I think the explanation is that one the left you have two beliefs with the same content where as you have on the right an attitude about an attitude and just a first-order attitude. Obviously they cannot be the same.
    Start from the left hand side. It’s easy to explain that feature of truth by changing notation to distinguish the content:
    belief (‘p’ is true) = belief (p)
    This is because ‘p’ is true iff p allows us to substitute.
    But the same can be done with intentions.
    Intending (‘p’ is true) is intending (p)
    for the very same reason. This gets slightly tricky grammatically but this seems to be correct:
    Intending (that I drink a beer) = Intending (‘that I drink beer’ is true).
    These seem to be the same intentions.
    In addition I can believe that some beliefs are true without having those beliefs. I can believe that the beliefs Einstein had about the fundamental, physical nature of universe are true without having those beliefs about the universe. I don’t even know what they are but I might trust him.

  19. Heath – I agreed with you in my original comment in this thread that the kinds of assumptions that would be needed to motivate such a view are incompatible with the assumptions typically used to motivate expressivism. It still looks like a novel view to me. According to it, moral thoughts motivate because they are desire-like – they aren’t beliefs that somehow motivate contrary to the Humean Theory of Motivation, nor are they besires – both beliefs and desires. They are just desires.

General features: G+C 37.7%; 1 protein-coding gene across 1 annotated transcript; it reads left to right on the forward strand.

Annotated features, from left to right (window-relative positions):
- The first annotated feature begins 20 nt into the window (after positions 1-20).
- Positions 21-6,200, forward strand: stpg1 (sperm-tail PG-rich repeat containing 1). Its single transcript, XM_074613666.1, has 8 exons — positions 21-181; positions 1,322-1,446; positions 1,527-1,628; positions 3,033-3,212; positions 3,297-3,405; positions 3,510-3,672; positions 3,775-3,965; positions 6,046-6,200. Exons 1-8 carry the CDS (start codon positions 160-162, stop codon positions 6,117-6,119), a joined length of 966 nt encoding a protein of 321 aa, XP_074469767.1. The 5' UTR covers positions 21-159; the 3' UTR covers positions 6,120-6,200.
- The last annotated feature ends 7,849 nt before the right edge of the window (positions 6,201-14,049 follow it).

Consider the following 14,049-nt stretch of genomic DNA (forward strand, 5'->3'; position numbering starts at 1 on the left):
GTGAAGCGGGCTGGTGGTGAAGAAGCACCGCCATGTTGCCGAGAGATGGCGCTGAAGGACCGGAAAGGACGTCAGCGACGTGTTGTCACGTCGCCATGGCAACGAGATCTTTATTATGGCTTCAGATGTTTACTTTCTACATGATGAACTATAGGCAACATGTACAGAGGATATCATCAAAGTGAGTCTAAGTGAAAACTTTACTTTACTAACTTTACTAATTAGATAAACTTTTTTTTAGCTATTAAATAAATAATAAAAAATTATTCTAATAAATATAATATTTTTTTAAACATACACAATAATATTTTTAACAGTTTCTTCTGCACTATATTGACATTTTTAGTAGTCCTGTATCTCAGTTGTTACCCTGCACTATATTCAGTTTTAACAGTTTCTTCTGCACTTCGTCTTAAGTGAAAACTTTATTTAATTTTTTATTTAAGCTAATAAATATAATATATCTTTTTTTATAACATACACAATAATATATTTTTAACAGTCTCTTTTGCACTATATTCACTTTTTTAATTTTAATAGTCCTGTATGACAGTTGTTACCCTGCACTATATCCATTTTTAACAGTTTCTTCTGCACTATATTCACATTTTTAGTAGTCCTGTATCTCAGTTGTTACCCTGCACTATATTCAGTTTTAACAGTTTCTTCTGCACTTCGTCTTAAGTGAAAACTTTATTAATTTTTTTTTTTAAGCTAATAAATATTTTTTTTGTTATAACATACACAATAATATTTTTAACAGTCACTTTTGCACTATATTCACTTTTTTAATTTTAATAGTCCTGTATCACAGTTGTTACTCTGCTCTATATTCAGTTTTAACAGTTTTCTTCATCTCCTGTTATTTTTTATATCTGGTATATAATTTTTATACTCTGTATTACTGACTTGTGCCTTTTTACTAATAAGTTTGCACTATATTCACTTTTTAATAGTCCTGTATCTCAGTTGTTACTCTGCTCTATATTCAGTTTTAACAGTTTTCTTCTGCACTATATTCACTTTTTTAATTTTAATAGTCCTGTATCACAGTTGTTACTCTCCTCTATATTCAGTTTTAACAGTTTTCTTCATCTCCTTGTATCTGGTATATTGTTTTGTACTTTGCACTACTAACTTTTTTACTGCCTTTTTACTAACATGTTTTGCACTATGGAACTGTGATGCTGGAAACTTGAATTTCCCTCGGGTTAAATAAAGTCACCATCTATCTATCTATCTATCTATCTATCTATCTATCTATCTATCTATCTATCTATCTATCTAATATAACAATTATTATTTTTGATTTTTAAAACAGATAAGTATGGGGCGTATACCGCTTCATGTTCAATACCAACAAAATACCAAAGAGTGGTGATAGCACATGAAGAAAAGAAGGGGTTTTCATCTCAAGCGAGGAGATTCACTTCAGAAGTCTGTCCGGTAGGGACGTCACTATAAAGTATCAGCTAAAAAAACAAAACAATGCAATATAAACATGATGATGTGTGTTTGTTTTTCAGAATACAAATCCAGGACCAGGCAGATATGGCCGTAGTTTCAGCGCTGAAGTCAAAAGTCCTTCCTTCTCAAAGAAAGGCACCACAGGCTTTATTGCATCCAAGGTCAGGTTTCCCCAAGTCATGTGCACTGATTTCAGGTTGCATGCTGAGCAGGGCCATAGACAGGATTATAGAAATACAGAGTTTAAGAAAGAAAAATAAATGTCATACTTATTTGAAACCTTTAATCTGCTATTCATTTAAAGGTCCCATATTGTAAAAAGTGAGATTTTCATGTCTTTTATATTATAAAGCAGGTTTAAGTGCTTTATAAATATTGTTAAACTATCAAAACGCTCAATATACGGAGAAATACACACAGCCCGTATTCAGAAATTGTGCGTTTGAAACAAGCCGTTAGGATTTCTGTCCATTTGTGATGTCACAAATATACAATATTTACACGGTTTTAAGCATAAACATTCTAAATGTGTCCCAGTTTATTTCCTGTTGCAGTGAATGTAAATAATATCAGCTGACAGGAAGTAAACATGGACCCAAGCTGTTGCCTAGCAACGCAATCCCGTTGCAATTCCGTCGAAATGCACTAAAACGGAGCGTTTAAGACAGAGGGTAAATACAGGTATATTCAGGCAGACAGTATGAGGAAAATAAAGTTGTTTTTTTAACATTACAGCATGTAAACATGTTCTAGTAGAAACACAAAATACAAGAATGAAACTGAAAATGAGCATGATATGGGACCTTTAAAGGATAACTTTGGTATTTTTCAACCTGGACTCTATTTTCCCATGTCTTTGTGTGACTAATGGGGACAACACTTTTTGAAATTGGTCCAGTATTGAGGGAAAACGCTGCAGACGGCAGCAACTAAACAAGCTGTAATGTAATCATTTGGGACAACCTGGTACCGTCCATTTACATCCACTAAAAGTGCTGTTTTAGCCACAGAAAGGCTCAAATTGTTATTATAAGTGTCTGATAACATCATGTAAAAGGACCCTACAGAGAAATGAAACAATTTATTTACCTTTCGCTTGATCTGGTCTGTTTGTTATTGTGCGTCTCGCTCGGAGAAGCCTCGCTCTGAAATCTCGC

Nevertheless, the theory goes, they have correctness conditions. Thinking murder is wrong is not thinking that it is correct to disapprove of murder; it is just disapproving of murder. But it turns out that there are conditions – we can call them a generalization of truth-conditions, if you like – under which it is a mistake or not to disapprove of murder. (Namely, the conditions under which it is wrong.) Metaphysically, it is a realist view and will have to explain the same things – in that I agree with you – but in the philosophy of mind, it is purely non-cognitivist. I don’t know of anyone who has developed such a view, and I wouldn’t like it, myself, but it seems like an interesting and distinct option.

  20. The view Mark describes seems reminiscent of Franz Brentano’s. On his view, to think that x is good is to love x. To say that x is good is to say that loving x is (would be) correct (‘richtig’). Correctness as predicated of conative attitudes is supposed to be (as Brentano said) “analogous to truth” as predicated of the cognitive attitudes (yes, Brentano probably thought that cognitive attitudes (beliefs) are bearers of truth-value).